In one of his first international speeches after taking office, Colombia’s President Gustavo Petro caught the attention of environmentalists and climate scientists alike by suggesting that oil is as bad for humanity as cocaine. During his campaign, Petro had already vowed to end Colombia’s dependence on oil and gas and pledged to put climate change and the energy transition at the top of his agenda.
In practice, in its first 10 months his administration seems only to be waging war against the fossil fuel industry. At the same time, the Petro government has yet to unveil an energy transition strategy that can help Colombia fulfill its pledge to become a net-zero emitter of greenhouse gasses by 2050.
The president seems to believe that the energy transition is as simple as suddenly breaking up fossil fuels. So far, Petro’s government has failed to explain what other sources of revenue could replace the industry, which generates 20% of the government’s income and constitutes close to half of all exports.
Minister of Mines and Energy Irene Vélez said in January at the World Economic Forum in Davos that the government would not award any new contracts for oil and gas exploration. The exploratory pilot fracking projects that were approved by Colombia’s highest administrative court have been paused indefinitely, while the government’s coalition in Congress is preparing to pass a bill that would completely ban the technique.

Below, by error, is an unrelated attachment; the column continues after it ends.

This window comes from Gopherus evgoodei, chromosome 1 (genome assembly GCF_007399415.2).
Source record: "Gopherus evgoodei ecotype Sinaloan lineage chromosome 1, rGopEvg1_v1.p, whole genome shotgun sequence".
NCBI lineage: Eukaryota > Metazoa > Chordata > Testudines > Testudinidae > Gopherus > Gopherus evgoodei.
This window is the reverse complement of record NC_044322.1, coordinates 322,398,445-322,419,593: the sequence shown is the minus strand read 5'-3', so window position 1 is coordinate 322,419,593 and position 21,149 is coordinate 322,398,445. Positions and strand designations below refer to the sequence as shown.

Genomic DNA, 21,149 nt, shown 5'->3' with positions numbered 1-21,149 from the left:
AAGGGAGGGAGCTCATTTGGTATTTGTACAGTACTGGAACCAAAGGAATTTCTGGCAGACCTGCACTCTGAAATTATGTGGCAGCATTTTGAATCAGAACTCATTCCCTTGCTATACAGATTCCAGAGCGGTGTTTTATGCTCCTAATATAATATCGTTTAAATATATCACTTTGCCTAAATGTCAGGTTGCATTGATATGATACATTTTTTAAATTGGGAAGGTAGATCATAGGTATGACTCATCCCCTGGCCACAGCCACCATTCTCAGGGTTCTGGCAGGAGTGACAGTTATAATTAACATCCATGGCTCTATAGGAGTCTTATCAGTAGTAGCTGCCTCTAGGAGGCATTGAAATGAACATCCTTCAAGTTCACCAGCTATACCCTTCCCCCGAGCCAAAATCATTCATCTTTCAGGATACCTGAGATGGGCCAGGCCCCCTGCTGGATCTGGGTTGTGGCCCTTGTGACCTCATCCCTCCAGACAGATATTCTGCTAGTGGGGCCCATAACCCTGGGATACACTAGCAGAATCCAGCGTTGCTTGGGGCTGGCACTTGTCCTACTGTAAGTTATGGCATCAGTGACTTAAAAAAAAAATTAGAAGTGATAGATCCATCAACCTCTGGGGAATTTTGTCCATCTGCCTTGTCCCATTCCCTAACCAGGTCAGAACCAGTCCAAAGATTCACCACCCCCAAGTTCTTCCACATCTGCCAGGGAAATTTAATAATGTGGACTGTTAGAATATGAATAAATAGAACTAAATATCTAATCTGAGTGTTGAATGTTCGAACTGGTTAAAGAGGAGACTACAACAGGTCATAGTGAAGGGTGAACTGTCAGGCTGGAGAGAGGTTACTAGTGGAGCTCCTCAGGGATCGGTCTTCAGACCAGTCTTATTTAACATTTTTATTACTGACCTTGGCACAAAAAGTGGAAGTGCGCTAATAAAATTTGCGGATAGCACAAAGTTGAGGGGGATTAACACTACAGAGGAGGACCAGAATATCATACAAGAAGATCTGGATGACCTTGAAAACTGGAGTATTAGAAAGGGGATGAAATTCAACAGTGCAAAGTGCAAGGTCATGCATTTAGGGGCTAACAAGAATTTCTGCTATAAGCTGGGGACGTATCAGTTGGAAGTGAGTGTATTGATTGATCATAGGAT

Like most developing countries, Colombia faces the difficult task of cutting emissions while simultaneously bringing about development. If it maintains its current growth trajectory, Colombia’s GDP is projected to triple by 2050. Yet to become a net-zero emitter by that same year, the country can increase its final energy demand by only 30%, according to estimates by the Regional Center for Energy Studies (CREE), an independent energy-policy think tank. This means the electricity sector will need to undergo a remarkable transformation in efficiency, striving to increase its low emissions generating capacity fivefold.
Renewables take time to develop and therefore cannot immediately start meeting the country’s electricity demands. To lower emissions in the meantime, the country can turn to natural gas as a transition energy source, says Tomás González, CREE’s director and a former minister of Mines and Energy. Emissions per unit of energy from natural gas are 40% lower compared to coal, which Colombia is using to power some energy plants, and also emits up to 20% less than oil, which is ubiquitous in the transport sector. According to González, Colombia’s energy transition strategy should include a gas production increase of 50% by 2040, and then shrink to around half of what it is today by 2050, when new renewables can take on a larger generating capacity.
The problem is that Colombia’s gas reserves are running at historic lows. A recent report by the National Agency of Hydrocarbons, a government agency tasked with managing the country’s hydrocarbon resources, says they will last a bit over seven years. To bring about gas’s potential as a transition fuel, Petro would have to renege on his minister’s pledge at Davos. Instead, Vélez has suggested importing gas from Venezuela in the event that reserves run dry. But Venezuela’s gas production capacity is barely enough to cover its internal demand, let alone Colombia’s.